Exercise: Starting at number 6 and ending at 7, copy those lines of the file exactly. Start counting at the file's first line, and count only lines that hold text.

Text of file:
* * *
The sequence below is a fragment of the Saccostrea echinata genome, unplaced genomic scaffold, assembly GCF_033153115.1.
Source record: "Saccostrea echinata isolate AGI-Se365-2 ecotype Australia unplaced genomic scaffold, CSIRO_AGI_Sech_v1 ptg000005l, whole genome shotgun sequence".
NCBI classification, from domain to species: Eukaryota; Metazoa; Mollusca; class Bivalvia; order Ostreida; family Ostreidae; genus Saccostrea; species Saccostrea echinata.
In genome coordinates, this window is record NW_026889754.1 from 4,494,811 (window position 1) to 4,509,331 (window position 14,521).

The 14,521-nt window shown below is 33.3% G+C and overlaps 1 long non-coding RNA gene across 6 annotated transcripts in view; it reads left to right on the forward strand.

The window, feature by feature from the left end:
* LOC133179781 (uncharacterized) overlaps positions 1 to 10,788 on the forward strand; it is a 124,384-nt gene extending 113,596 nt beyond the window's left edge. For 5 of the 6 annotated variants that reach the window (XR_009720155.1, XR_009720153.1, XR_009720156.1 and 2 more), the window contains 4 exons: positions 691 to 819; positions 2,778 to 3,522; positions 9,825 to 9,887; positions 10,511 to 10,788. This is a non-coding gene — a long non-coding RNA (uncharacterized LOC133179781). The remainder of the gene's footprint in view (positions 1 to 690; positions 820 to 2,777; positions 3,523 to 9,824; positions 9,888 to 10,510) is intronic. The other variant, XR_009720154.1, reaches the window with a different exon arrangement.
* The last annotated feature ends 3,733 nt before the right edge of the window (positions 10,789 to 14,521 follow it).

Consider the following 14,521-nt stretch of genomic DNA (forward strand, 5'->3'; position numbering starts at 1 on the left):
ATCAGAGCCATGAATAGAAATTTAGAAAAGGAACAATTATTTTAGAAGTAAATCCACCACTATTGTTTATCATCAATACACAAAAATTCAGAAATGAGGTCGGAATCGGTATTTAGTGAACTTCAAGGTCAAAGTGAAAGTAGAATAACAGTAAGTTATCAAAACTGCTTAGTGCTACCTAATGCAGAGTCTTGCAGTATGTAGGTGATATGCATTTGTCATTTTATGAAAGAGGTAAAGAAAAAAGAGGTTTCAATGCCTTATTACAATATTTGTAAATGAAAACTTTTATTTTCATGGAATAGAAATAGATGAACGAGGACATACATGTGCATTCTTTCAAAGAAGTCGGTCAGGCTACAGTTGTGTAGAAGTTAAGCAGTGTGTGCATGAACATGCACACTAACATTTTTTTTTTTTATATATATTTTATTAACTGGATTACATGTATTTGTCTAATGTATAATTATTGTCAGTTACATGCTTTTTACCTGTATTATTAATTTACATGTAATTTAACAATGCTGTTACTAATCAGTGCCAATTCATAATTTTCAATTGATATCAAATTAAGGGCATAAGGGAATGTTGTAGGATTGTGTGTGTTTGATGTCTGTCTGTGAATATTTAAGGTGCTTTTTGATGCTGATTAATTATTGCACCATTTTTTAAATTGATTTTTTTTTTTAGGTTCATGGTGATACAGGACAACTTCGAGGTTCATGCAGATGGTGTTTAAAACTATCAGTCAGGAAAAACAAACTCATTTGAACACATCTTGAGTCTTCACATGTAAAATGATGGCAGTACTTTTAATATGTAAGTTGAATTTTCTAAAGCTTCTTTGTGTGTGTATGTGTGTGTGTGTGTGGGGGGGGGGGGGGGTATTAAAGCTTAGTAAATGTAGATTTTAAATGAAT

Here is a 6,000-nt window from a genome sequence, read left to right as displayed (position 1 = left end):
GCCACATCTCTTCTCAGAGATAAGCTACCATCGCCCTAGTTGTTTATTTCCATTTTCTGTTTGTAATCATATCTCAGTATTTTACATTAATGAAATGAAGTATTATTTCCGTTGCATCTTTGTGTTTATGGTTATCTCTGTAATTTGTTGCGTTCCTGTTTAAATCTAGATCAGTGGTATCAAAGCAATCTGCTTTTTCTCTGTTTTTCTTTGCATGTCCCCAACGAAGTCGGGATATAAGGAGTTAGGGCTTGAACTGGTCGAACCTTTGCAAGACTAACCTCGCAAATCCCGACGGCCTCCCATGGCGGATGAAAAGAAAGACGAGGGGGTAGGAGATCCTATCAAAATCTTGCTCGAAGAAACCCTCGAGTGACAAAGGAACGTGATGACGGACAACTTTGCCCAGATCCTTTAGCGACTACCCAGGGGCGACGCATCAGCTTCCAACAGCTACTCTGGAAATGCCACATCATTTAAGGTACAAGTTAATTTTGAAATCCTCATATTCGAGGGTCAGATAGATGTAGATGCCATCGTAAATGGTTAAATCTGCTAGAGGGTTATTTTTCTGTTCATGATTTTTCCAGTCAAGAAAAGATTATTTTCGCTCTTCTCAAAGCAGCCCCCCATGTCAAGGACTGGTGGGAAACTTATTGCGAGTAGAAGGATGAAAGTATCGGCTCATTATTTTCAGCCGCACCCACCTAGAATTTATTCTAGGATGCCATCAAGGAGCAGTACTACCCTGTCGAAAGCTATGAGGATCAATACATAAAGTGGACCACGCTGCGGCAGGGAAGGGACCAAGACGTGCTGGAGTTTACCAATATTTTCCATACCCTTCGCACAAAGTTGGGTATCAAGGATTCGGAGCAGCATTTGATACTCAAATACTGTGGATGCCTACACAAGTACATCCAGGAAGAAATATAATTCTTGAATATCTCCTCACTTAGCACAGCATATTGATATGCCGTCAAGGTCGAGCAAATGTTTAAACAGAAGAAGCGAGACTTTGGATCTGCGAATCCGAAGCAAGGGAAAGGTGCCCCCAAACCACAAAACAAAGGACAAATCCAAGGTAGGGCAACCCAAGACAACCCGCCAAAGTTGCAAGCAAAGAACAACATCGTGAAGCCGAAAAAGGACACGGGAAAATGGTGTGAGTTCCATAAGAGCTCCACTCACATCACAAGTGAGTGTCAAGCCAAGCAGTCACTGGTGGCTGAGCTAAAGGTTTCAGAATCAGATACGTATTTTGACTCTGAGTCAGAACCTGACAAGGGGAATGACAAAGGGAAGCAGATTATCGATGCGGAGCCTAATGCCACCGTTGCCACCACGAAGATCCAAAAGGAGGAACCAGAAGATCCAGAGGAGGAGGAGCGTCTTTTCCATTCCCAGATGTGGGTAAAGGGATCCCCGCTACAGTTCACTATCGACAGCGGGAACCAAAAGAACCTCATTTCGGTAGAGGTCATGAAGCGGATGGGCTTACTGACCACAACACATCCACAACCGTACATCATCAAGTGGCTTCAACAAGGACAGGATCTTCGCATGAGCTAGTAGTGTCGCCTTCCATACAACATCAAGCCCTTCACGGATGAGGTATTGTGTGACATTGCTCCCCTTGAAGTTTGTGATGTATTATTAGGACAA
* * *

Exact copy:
The window, feature by feature from the left end:
* LOC133179781 (uncharacterized) overlaps positions 1 to 10,788 on the forward strand; it is a 124,384-nt gene extending 113,596 nt beyond the window's left edge. For 5 of the 6 annotated variants that reach the window (XR_009720155.1, XR_009720153.1, XR_009720156.1 and 2 more), the window contains 4 exons: positions 691 to 819; positions 2,778 to 3,522; positions 9,825 to 9,887; positions 10,511 to 10,788. This is a non-coding gene — a long non-coding RNA (uncharacterized LOC133179781). The remainder of the gene's footprint in view (positions 1 to 690; positions 820 to 2,777; positions 3,523 to 9,824; positions 9,888 to 10,510) is intronic. The other variant, XR_009720154.1, reaches the window with a different exon arrangement.